New Hampshire’s unemployment rate dropped below four percent in November, the first time since the beginning of the COVID-19 pandemic outbreak in March, and the fifth-lowest in the nation. The new numbers announced Tuesday by New Hampshire Employment Security show November’s unemployment rate at 3.8 percent – down from 4.2 percent in October.

This number is still higher, however, than the 2.6 percent jobless rate at the beginning of 2020, and doesn’t take into account the economic impact of the continued surge in COVID-19 cases across the country and in New Hampshire. There have already been 78 COVID-related deaths in the Granite State this month.

Still, Gov. Chris Sununu is hopeful about the future.

“Our data-driven approach to managing this crisis has helped deliver economic opportunity,” Sununu told NHJournal.  “While we have a long way to go to get back to our historic economic highs of 2019, our recovery efforts are underway – and working.”

“This jobs report shows that the steps New Hampshire made before the pandemic — like providing business tax relief, reducing regulations, and stopping counterproductive policies over the last two years — has set us up for a bright future and made our economy more resilient than our New England neighbors,” says Greg Moore, State Director for Americans for Prosperity.

“We need to continue to focus on reducing taxes on employers, providing worker freedom, and getting our energy prices more competitive so that we continue to be the strongest economy in the northeast,” he tells NHJournal.

More than 24,000 jobs were gained in November and more than 22,000 joined or re-joined the workforce here in the Granite State.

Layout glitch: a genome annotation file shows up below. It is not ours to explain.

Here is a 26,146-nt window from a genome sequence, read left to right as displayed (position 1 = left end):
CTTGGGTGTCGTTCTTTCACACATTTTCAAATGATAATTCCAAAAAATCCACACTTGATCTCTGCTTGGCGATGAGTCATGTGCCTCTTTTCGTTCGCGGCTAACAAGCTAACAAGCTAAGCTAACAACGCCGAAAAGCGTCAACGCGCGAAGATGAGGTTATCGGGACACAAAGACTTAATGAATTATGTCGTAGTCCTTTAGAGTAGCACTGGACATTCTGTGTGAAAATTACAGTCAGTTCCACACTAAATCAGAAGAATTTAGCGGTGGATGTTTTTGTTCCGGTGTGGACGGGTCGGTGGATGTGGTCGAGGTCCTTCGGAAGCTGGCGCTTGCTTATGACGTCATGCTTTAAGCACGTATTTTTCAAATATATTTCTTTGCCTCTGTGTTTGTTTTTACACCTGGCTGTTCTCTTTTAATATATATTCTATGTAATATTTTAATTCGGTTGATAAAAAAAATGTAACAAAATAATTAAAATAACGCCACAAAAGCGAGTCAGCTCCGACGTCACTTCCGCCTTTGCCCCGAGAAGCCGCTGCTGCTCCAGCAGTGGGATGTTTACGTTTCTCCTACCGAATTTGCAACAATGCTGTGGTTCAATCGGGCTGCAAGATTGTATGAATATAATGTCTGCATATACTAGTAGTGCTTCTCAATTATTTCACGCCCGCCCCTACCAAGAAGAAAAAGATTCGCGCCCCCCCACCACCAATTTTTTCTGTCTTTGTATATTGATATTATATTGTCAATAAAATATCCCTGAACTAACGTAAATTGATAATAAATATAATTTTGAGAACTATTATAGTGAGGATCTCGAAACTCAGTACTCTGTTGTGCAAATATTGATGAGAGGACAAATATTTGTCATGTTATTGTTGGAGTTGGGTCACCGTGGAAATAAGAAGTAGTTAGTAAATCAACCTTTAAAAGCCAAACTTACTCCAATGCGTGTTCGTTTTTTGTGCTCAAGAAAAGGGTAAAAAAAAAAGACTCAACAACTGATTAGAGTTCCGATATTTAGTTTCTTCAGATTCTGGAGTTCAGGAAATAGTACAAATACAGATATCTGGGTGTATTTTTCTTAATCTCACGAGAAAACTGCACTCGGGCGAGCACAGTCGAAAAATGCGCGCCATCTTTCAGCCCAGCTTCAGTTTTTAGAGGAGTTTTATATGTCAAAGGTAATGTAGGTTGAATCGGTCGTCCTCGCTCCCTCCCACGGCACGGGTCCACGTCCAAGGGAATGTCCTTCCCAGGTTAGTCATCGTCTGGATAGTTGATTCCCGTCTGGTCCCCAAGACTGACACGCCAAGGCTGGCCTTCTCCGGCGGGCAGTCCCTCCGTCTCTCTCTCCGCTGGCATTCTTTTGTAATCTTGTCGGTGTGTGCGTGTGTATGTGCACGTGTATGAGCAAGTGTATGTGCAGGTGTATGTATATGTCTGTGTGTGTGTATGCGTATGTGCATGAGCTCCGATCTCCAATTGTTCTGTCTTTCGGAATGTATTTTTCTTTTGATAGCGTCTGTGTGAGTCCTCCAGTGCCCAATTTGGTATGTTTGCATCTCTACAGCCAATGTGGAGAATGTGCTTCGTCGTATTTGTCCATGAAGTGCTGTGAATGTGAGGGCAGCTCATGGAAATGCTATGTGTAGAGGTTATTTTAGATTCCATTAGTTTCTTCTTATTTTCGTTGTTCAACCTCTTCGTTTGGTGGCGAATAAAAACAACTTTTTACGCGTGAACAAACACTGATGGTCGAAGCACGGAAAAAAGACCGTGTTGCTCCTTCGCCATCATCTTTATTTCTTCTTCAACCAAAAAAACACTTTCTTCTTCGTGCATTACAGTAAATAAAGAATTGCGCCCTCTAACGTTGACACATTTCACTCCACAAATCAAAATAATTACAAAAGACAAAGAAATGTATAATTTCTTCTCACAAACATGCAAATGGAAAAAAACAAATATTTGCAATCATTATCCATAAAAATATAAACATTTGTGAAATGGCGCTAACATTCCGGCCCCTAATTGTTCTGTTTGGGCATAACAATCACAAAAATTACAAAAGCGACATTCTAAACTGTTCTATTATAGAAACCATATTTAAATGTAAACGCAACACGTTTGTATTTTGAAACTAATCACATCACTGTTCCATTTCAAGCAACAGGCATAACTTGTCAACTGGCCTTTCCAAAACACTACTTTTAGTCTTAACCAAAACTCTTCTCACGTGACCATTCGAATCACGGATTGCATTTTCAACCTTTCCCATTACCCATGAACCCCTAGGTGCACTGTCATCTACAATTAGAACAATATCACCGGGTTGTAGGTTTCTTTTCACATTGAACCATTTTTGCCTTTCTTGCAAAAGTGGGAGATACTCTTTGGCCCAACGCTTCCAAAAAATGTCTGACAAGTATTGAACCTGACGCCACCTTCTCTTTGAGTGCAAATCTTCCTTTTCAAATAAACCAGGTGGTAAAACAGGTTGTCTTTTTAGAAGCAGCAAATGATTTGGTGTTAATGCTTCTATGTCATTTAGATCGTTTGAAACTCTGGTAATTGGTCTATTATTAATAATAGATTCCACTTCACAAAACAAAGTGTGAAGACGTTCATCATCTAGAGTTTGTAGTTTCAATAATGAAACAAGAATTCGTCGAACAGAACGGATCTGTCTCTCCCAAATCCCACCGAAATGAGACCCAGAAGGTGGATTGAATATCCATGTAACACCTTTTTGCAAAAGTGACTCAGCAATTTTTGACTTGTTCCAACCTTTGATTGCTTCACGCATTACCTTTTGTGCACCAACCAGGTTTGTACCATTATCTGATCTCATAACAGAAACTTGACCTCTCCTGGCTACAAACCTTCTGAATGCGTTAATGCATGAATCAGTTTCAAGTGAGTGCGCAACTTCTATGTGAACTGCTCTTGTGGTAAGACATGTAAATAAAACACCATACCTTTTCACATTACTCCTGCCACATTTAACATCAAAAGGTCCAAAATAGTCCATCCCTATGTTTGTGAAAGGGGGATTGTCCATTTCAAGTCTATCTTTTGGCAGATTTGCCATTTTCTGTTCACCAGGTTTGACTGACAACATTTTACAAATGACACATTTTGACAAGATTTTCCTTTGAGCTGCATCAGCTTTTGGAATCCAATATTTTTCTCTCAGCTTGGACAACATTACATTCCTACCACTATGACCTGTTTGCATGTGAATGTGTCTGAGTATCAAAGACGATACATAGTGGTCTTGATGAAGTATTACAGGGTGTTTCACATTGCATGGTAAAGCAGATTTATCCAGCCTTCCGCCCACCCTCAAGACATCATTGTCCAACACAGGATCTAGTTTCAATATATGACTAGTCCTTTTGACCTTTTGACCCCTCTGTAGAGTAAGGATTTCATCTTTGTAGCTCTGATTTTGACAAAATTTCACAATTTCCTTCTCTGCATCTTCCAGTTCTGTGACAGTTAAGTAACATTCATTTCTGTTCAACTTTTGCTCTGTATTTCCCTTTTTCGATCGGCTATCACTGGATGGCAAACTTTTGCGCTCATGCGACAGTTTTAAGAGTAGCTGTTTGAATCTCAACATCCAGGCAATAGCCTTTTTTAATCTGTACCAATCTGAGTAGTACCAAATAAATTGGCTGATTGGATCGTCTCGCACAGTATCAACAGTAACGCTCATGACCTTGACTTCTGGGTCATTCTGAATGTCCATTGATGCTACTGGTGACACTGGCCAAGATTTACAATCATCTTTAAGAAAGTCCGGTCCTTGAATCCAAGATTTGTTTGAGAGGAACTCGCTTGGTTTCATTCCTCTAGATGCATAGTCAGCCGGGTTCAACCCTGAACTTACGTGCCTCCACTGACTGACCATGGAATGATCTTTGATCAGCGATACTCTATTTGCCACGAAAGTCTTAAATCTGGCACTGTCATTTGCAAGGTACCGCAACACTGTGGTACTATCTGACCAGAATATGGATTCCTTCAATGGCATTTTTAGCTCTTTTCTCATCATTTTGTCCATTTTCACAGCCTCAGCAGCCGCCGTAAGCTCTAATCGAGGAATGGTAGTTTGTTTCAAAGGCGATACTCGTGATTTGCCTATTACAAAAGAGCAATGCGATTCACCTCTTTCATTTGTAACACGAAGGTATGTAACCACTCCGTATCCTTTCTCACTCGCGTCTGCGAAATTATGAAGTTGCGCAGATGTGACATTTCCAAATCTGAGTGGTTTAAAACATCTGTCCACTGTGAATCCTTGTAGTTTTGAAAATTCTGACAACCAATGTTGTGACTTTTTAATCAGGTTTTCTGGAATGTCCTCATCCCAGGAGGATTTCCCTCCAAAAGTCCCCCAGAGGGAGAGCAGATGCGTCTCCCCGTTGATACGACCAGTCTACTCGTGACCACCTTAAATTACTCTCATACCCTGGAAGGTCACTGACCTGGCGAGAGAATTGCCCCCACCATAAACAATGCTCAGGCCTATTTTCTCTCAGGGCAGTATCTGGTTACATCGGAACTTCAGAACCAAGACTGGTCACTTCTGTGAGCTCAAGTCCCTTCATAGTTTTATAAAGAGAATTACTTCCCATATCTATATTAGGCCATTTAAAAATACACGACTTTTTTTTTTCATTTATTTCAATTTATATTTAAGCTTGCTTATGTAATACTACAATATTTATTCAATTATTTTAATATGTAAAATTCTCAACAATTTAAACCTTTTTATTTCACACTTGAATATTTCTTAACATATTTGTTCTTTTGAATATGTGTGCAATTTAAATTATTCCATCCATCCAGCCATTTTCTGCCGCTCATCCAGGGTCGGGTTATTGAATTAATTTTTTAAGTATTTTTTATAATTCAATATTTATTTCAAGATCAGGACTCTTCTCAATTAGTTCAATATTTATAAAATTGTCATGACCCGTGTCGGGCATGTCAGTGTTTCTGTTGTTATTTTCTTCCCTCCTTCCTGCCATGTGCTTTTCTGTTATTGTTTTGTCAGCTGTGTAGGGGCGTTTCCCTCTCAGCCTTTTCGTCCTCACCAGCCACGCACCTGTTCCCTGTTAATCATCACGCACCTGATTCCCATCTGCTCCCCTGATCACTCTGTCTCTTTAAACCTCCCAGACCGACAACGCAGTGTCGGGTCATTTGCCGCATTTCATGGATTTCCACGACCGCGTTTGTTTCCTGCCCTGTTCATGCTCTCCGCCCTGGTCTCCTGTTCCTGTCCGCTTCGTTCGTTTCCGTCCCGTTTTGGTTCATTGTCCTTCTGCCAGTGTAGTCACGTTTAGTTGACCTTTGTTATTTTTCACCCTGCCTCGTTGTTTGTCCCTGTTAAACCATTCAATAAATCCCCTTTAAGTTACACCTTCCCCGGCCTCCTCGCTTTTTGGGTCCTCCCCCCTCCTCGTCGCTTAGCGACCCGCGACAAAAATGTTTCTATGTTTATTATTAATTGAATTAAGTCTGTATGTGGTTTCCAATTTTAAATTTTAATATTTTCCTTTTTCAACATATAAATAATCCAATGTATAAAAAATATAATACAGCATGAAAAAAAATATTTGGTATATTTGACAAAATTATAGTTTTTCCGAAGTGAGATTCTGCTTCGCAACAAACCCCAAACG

Nationally, the seasonally adjusted unemployment rate stood at 6.7 percent. Vermont is currently the only state in New England with lower unemployment than New Hampshire, with a rate of 3.2 percent as of October.

Senate Finance Chairman Gary Daniels tells NHJournal there’s still a lot of work to do to get Granite Staters back to work. “The vaccine will probably help,” he says, but notes that “the primary thing is whether you can gain people’s confidence in the vaccine. It might be April or May before a significant number of people are fully vaccinated.”

“A year ago, when we were in the mid-twos for unemployment, or even lower, the problem was employers couldn’t find employees,” Daniels says, referencing the dearth of employees throughout all of 2019 and before. “Now, it’s different. We have to get the folks back to work that were forced out of jobs because of the pandemic, that’s the primary thing.”

Drew Cline, President of the Josiah Bartlett Center for Public Policy, says that “in the six months from May through November, New Hampshire added more than 131,000 jobs, which is almost 80% of the jobs lost in March and April.”

“That we still have 34,000 jobs to go to get back to February’s employment numbers shows how bad a hit New Hampshire’s economy took in the spring. But since then, the economy’s rebounded very strongly. An encouraging sign is that the unemployment rate fell in November even as 22,000 people joined the labor force. Last month the state’s labor force topped 750,000 for the first time since April. More people are looking for jobs — and finding them,” Cline tells NHJournal.

“Employers are doing their part. Individuals need to do theirs by minimizing their risk of exposure to the coronavirus.”

On Friday, Sununu released a statement celebrating the fact that New Hampshire’s unemployment rate is the fifth-lowest in the nation.

“Balancing public health and economic success has been a priority of my administration from the onset of this pandemic,” said Governor Chris Sununu. “We have worked diligently with industry stakeholders and public health officials to craft industry-specific guidance that keeps Granite Staters working while ensuring their safety. This latest economic news affirms that New Hampshire has taken the right approach and that our economy will come back stronger than ever as we near the end of this pandemic.”